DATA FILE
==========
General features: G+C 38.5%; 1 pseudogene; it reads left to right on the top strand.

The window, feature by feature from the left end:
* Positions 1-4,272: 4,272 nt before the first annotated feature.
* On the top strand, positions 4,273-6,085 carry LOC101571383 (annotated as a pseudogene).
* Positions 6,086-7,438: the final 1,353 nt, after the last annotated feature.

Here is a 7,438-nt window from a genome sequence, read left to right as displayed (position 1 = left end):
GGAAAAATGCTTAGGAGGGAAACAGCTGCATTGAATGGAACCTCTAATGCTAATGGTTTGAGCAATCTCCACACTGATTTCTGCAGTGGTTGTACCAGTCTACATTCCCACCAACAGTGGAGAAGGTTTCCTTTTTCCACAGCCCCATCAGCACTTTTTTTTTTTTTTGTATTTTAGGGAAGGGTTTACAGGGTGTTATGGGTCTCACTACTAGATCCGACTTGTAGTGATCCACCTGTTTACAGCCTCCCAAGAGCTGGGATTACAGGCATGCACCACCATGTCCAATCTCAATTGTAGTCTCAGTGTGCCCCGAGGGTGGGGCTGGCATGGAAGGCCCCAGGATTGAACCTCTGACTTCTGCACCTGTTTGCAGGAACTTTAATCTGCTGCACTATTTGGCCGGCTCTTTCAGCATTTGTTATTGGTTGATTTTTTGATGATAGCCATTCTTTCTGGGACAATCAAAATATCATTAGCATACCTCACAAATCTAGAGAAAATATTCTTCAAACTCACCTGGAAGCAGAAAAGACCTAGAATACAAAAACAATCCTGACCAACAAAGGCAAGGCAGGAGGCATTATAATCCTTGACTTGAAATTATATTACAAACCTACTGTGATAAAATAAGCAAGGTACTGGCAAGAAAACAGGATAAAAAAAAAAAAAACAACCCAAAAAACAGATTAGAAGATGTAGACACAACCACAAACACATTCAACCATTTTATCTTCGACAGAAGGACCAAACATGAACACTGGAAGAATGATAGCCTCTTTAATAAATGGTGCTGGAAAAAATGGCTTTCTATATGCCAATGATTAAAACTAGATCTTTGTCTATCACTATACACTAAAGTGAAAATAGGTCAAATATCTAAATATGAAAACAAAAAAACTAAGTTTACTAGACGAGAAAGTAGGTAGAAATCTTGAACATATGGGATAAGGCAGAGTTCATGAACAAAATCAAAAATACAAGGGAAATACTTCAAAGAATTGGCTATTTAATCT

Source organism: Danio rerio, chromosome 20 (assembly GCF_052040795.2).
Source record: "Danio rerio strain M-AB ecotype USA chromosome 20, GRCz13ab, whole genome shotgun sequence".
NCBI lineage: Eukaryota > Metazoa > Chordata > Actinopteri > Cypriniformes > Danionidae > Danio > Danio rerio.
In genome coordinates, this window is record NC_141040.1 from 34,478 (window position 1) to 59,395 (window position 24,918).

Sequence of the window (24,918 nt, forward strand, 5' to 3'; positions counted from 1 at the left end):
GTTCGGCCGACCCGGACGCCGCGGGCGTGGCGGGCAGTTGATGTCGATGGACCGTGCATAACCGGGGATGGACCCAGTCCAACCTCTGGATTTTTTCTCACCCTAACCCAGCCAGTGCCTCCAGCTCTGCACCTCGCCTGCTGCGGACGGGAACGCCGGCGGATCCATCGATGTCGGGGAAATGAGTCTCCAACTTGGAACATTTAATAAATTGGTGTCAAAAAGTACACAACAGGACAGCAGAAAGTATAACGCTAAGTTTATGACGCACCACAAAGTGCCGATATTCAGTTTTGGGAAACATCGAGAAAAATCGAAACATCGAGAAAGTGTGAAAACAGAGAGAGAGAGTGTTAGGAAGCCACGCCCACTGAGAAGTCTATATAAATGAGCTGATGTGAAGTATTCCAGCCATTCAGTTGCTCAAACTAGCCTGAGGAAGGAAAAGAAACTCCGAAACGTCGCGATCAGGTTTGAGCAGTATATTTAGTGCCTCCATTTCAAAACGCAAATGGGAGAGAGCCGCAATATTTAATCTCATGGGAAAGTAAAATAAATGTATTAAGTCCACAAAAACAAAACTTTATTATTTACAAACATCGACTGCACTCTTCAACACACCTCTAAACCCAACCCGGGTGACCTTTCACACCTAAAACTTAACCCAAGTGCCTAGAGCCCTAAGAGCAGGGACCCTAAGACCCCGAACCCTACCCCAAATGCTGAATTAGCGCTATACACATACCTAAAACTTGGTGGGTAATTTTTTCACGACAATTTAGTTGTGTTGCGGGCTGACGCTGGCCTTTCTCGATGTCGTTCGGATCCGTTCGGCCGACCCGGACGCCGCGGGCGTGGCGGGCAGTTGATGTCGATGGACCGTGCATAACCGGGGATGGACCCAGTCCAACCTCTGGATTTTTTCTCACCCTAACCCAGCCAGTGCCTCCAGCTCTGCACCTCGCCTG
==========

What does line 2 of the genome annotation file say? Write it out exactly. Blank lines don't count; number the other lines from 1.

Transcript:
The window, feature by feature from the left end: